Organizations and public agencies that promote pro-social activities constantly struggle to attract and encourage more contributions. In this article, we study the effects of an explicit reward in the context of blood donation. Specifically, we analyze the effects of a legislative provision that grants a one-day paid leave of absence to blood donors who are employees in Italy, using a unique data set with the complete donation histories of the blood donors in an Italian town. The across-donor variation in employment status, and within-donor changes over time are the sources of variation that we employ to study whether the paid-day-off incentive affects the frequency of their donations. Our analysis indicates that the day-off privilege leads donors who are employees to make, on average, one extra donation per year, which represents an increase of around 40%. We also find that the provision has persistent effects, with donors maintaining higher donation frequencies even when they cease to be eligible for the incentive. We discuss the implications of our findings for policies aimed at reducing the shortages in the supply of blood and, more generally, for organizations that try to motivate voluntary contributors.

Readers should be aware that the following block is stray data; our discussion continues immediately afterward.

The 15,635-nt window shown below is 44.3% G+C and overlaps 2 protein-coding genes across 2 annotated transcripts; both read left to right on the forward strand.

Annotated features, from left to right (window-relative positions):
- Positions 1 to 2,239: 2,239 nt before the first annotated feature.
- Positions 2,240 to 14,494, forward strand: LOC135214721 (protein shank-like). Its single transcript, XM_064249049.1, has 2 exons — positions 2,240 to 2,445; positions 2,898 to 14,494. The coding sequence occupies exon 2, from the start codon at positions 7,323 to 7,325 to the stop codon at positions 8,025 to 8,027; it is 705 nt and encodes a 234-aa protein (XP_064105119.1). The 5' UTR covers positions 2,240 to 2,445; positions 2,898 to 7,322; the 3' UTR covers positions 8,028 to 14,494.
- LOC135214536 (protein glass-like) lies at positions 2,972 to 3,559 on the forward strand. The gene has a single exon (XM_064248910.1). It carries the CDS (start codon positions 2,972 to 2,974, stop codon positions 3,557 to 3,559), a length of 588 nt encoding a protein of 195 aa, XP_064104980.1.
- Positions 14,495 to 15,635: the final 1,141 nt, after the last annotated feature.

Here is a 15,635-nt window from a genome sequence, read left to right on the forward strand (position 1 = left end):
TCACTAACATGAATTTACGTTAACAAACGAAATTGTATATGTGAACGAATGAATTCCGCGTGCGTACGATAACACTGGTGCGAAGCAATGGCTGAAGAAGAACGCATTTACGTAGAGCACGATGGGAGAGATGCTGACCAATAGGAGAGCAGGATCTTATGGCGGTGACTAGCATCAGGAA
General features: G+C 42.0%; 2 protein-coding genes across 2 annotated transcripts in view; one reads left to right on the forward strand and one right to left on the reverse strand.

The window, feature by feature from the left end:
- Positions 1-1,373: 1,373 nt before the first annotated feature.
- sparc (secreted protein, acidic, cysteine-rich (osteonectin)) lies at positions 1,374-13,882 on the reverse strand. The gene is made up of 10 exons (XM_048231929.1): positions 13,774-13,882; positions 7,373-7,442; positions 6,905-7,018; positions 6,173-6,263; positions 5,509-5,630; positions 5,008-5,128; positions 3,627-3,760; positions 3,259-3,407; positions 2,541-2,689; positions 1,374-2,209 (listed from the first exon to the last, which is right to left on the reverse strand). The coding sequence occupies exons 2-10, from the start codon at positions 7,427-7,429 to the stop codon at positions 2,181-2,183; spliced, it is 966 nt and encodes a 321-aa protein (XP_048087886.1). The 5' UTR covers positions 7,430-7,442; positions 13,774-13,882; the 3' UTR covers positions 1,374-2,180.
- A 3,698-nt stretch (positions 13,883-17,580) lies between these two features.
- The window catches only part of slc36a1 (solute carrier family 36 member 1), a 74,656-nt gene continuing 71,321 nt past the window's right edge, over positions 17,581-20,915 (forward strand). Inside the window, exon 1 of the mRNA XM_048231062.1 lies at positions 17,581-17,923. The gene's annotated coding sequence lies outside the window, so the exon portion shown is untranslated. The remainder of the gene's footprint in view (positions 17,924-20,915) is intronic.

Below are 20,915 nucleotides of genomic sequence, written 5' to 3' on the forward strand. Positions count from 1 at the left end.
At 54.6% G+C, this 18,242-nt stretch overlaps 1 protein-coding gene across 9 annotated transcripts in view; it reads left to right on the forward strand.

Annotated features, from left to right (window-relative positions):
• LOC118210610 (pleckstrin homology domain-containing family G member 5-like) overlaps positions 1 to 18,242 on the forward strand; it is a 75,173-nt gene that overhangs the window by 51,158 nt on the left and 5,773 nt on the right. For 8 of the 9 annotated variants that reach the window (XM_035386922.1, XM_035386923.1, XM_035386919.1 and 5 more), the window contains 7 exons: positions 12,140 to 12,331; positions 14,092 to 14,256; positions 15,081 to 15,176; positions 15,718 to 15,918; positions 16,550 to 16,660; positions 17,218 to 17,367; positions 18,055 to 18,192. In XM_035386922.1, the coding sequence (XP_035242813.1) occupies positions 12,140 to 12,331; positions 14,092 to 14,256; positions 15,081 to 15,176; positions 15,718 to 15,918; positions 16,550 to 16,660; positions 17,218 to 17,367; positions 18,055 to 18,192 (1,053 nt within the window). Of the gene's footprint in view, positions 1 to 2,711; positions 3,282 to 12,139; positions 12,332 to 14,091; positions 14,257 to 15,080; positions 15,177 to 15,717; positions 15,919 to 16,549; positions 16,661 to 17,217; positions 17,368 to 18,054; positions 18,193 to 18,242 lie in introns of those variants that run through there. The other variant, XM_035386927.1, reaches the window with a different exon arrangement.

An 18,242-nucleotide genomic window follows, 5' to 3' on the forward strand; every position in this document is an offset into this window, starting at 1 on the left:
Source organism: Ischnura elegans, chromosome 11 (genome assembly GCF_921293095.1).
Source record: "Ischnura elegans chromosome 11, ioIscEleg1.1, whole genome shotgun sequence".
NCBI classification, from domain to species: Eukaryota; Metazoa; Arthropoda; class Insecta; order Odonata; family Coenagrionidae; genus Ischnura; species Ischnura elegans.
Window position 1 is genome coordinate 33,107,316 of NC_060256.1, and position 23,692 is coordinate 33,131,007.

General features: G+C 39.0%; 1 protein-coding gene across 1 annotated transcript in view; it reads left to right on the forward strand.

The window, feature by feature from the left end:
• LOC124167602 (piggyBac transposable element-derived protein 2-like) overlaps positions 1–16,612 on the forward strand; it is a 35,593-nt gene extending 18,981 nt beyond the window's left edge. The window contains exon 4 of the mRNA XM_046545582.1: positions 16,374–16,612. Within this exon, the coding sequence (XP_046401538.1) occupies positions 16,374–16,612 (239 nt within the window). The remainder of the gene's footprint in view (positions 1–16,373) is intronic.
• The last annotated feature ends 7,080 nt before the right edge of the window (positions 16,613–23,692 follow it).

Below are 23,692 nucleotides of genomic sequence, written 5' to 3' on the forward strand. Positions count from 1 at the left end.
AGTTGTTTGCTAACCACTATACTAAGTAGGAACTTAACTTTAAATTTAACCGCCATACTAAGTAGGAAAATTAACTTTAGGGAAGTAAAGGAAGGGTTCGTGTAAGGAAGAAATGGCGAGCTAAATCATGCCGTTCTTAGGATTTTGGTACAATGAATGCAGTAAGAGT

ASJC Scopus subject areas
- Economics and Econometrics
- Organizational Behavior and Human Resource Management